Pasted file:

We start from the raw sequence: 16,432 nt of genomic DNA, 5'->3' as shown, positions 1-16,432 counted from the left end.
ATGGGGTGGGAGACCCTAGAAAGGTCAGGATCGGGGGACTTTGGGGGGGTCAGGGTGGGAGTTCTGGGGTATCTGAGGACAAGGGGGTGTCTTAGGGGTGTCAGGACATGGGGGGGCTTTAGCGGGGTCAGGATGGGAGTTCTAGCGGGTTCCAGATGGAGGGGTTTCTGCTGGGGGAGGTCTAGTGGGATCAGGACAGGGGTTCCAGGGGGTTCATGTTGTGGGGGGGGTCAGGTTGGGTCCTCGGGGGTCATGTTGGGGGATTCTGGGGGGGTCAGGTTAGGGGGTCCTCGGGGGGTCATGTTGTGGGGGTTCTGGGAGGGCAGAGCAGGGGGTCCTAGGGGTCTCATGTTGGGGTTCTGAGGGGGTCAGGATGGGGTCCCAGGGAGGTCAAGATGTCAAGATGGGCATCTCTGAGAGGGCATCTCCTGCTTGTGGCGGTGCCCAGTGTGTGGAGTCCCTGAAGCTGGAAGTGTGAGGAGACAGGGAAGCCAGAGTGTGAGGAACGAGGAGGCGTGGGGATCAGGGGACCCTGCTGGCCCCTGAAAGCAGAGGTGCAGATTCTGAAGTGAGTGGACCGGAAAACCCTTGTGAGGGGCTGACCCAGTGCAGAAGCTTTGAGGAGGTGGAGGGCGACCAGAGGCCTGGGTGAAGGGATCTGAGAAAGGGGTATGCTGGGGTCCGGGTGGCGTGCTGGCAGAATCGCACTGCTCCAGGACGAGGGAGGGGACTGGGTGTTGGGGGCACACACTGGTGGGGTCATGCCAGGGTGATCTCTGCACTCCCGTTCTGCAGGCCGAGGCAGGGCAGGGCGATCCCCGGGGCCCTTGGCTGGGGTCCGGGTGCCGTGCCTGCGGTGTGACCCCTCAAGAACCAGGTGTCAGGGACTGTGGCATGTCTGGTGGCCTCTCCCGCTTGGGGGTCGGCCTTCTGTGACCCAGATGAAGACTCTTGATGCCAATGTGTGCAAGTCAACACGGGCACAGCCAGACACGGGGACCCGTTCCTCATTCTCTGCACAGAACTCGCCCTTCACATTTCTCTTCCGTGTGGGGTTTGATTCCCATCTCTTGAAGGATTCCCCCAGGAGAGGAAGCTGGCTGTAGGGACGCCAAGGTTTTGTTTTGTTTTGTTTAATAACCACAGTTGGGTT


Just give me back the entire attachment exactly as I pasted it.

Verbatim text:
We start from the raw sequence: 16,432 nt of genomic DNA, 5'->3' as shown, positions 1-16,432 counted from the left end.
ATGGGGTGGGAGACCCTAGAAAGGTCAGGATCGGGGGACTTTGGGGGGGTCAGGGTGGGAGTTCTGGGGTATCTGAGGACAAGGGGGTGTCTTAGGGGTGTCAGGACATGGGGGGGCTTTAGCGGGGTCAGGATGGGAGTTCTAGCGGGTTCCAGATGGAGGGGTTTCTGCTGGGGGAGGTCTAGTGGGATCAGGACAGGGGTTCCAGGGGGTTCATGTTGTGGGGGGGGTCAGGTTGGGTCCTCGGGGGTCATGTTGGGGGATTCTGGGGGGGTCAGGTTAGGGGGTCCTCGGGGGGTCATGTTGTGGGGGTTCTGGGAGGGCAGAGCAGGGGGTCCTAGGGGTCTCATGTTGGGGTTCTGAGGGGGTCAGGATGGGGTCCCAGGGAGGTCAAGATGTCAAGATGGGCATCTCTGAGAGGGCATCTCCTGCTTGTGGCGGTGCCCAGTGTGTGGAGTCCCTGAAGCTGGAAGTGTGAGGAGACAGGGAAGCCAGAGTGTGAGGAACGAGGAGGCGTGGGGATCAGGGGACCCTGCTGGCCCCTGAAAGCAGAGGTGCAGATTCTGAAGTGAGTGGACCGGAAAACCCTTGTGAGGGGCTGACCCAGTGCAGAAGCTTTGAGGAGGTGGAGGGCGACCAGAGGCCTGGGTGAAGGGATCTGAGAAAGGGGTATGCTGGGGTCCGGGTGGCGTGCTGGCAGAATCGCACTGCTCCAGGACGAGGGAGGGGACTGGGTGTTGGGGGCACACACTGGTGGGGTCATGCCAGGGTGATCTCTGCACTCCCGTTCTGCAGGCCGAGGCAGGGCAGGGCGATCCCCGGGGCCCTTGGCTGGGGTCCGGGTGCCGTGCCTGCGGTGTGACCCCTCAAGAACCAGGTGTCAGGGACTGTGGCATGTCTGGTGGCCTCTCCCGCTTGGGGGTCGGCCTTCTGTGACCCAGATGAAGACTCTTGATGCCAATGTGTGCAAGTCAACACGGGCACAGCCAGACACGGGGACCCGTTCCTCATTCTCTGCACAGAACTCGCCCTTCACATTTCTCTTCCGTGTGGGGTTTGATTCCCATCTCTTGAAGGATTCCCCCAGGAGAGGAAGCTGGCTGTAGGGACGCCAAGGTTTTGTTTTGTTTTGTTTAATAACCACAGTTGGGTT